How To Increase Your Driver Distance
We all want to increase our distance with the driver. Also, length off the tee is held in such high regard that numerous amateur golfers kid themselves that they drive the ball 15-30 yards further than they do. In this article, we’ll teach you how you can increase your driver distance in a precise and measurable way on the golf course. It covers areas such as technique, fitness, and custom-fitted clubs. While this page acts as an overview for more distance, you’ll discover connections to areas of the site that cover the specifics you require.
1. Master Good Fundamentals
When your swing is on a fundamental level, you’ll hit the ball further – considerably further. Most beginner golfers, even low handicappers, have inefficiencies in their set up and swing that is costing them essential yardage each time they play. Components like poor weight transfer, a swing plane that is too flat or excessively steep, an incorrect grip, an excessive amount of hip turn, a soft left side at impact and terrible posture (to name a few), all rob you of power and driving distance. You’ll discover lots of definitive checkpoints for different phases of the golf swing that you can measure your swing against. If you genuinely want to increase your driver distance and keep your drives straighter than ever, I strongly recommend you concentrate and master good fundamentals written above.
2. Refine Your Technique for Big Drivers
If you feel confident that your set up and swing are fundamentally sound, there are a few changes you can make to gain extra yardage with the big stick…
- Take a slightly wider stance than typical for a more stable base and to encourage a bit of extra resistance in the backswing.
- Tip the right shoulder down more. Place around 60% of your weight on your right side at address (the other way around for the left-handed golfer).
- You can position the ball slightly further forward (right opposite the big toe) and tied up marginally higher. I wouldn’t encourage this into a, however (see this video for maintaining distance in the wind).
- Encourage a significant shoulder rotation in the back swing by ensuring the left shoulder comes over and across the right knee top (the other way around for the left-handed golfers).
- Ensure there is plenty of resistance in the hips and legs. Don’t let the knees flex or extend too much as you turn back.
- At the top of the back swing, drive the body weight crosswise over by concentrating on your belt buckle. Feel as if you are spinning the belt buckle around, similar to a wheel, as fast as possible to confront your target. This is a very different feeling from starting the downswing with the hands and arms.
- Maintain a good rhythm and timing throughout the swing. Any loss of balance will probably result in a weak strike on the ball – which negates everything else you do!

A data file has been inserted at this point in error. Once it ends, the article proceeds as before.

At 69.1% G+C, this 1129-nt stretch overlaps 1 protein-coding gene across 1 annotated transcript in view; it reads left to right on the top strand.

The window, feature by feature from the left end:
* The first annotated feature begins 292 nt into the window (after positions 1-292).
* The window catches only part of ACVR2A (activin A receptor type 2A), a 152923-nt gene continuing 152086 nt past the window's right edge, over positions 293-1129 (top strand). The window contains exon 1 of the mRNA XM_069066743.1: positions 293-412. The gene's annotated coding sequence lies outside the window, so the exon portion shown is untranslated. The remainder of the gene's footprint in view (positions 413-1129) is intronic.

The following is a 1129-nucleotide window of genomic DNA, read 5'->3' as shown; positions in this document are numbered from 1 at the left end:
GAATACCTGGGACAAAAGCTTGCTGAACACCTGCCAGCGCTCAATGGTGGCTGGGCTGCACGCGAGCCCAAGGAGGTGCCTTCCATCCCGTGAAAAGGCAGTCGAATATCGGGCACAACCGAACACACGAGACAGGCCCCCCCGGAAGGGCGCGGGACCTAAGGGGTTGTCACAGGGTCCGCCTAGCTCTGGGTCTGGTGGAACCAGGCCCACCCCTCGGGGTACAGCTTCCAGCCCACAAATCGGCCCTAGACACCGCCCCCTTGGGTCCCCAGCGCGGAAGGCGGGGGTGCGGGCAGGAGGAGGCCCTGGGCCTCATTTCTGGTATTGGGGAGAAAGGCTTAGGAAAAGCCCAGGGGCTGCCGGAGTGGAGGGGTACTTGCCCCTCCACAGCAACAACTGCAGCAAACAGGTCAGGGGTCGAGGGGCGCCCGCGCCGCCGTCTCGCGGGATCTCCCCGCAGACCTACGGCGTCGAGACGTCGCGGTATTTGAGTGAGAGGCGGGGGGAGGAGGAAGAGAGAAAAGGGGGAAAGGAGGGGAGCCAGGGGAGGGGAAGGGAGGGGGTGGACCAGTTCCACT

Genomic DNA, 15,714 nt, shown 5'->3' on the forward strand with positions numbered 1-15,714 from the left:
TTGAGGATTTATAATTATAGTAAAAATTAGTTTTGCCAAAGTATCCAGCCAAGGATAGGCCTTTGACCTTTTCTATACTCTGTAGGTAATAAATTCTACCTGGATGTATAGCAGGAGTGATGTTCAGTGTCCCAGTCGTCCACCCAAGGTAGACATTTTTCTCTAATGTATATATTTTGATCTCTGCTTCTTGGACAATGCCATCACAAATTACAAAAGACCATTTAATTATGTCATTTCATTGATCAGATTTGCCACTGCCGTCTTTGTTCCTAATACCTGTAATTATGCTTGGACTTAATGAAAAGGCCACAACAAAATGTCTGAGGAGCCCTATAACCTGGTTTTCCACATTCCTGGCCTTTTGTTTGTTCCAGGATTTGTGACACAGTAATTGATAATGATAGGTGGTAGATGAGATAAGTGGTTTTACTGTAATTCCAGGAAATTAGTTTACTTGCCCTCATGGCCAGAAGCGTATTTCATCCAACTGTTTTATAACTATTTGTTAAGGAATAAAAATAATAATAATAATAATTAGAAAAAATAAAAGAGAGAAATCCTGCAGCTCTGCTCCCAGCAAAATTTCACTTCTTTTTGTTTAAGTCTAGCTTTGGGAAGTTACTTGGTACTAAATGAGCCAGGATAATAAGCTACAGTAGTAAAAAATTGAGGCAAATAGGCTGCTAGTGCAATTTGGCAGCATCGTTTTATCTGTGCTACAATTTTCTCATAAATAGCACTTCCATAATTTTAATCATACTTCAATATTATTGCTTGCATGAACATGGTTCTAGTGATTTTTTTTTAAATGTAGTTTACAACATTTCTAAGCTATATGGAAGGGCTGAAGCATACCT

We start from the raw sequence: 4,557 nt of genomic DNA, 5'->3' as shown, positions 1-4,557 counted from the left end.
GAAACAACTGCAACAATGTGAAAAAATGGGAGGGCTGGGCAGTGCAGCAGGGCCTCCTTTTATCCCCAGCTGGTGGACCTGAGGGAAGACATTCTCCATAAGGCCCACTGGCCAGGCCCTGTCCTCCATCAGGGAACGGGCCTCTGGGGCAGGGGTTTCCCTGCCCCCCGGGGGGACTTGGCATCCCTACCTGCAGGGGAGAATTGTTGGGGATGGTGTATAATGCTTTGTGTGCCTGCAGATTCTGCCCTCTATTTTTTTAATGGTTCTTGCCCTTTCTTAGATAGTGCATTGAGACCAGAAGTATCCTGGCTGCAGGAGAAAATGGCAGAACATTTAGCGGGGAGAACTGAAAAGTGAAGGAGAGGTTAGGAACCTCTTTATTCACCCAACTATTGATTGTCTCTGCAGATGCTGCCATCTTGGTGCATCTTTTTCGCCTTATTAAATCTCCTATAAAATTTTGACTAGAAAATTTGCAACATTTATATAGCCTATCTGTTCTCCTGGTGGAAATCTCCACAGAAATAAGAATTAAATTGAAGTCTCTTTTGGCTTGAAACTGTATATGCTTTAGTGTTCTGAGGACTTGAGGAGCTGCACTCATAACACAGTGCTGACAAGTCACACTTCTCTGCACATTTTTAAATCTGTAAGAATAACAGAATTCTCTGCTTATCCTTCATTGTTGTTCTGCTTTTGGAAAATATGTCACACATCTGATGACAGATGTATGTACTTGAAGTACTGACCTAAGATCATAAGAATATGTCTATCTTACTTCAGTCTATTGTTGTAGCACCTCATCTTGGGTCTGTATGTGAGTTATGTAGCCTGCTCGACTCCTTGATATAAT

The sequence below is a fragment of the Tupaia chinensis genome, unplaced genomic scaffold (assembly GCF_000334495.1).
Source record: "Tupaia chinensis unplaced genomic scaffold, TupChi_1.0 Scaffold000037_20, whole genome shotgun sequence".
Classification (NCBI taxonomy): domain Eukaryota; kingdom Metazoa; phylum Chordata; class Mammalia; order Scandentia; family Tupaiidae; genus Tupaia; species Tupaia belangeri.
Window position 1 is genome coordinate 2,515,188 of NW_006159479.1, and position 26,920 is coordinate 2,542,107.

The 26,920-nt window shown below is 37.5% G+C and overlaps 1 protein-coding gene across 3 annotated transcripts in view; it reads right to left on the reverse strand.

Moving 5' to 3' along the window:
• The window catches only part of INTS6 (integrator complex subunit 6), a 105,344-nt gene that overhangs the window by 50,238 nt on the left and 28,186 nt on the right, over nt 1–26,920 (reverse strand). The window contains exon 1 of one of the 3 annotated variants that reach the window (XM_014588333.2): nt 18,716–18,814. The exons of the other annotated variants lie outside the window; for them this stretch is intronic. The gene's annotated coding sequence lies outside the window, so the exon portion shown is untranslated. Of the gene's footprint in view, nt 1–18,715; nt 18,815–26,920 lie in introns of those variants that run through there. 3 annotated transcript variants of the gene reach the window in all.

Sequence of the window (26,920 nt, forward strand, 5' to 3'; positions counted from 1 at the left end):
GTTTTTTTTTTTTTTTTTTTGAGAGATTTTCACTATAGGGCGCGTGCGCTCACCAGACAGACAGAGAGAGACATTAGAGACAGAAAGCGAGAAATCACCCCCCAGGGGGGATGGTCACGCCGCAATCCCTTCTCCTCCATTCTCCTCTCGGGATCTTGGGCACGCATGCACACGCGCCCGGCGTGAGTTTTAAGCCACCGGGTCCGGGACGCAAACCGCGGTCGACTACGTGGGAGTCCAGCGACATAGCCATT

3. Improve Your Strength and Flexibility
With regards to increasing your distance with the driver (or any club for that matter), improvements in your fitness can rival improvements in technique. The two go hand-in-hand. If you suffer from poor flexibility, for example, you’ll struggle to make a full shoulder to turn during the back swing without compensating somewhere else – like excessively lousy turn or swaying, both of which result in a significant loss of power and inconsistent ball striking. Moreover, with a lack of strength in your core region (lower back, abdominal muscles, hip complex), you’ll find it difficult to control and coordinate your body when swinging a golf club with any real speed – especially a long club like the driver. Regardless of whether you do have the necessary functional fitness to make and control a full golf swing at speed, scientific research has shown that a program of golf-specific exercises can do the following for you:
- Increase your average swing speed and therefore shot distance with every club.
- Increase your driver distance by as much as 20-30 yards.
- Improve your golf ball striking accuracy and consistency.
- Reduce your overall scores.
A blend of strength and flexibility exercises will have the best impact on your driving distance and overall golf game. Furthermore, if planned expertly, a fitness regime that improves your golf game will also enhance your overall health, well being and body shape. Improving your golf-specific fitness needn’t be as troublesome or as time-consuming as you may think.
4. A Note About Custom Fitted Drivers
A club-fitting specialist will measure the launch conditions of your drives and after that recommend a specific combination of club loft, shaft flex and shaft weight, etc. to help you get the most distance and the most consistent ball flight from your current swing. If you burn through cash on another driver, then you might as well take advantage of the free custom fitting offered by most of the prominent manufacturer. But make no mistake – custom fitting won’t compensate for poor technique.
In fact, the more inconsistent your ball striking and ball flight is, the less useful club fitting becomes. It’s worth bearing in mind the following statistic. On average, PGA Tour players increased their average driver distance from 260 yards in 1993, to 280 yards in 2002, to 289 yards in 2007**, which is mostly down to technology. But according to Golf Digest, studies by the Royal & Ancient Golf Club at St. Andrews show the typical high handicapper only increased their average driving distance by a yard or two over a similar time frame. In other words, in the absence of proper technique, technology has little impact.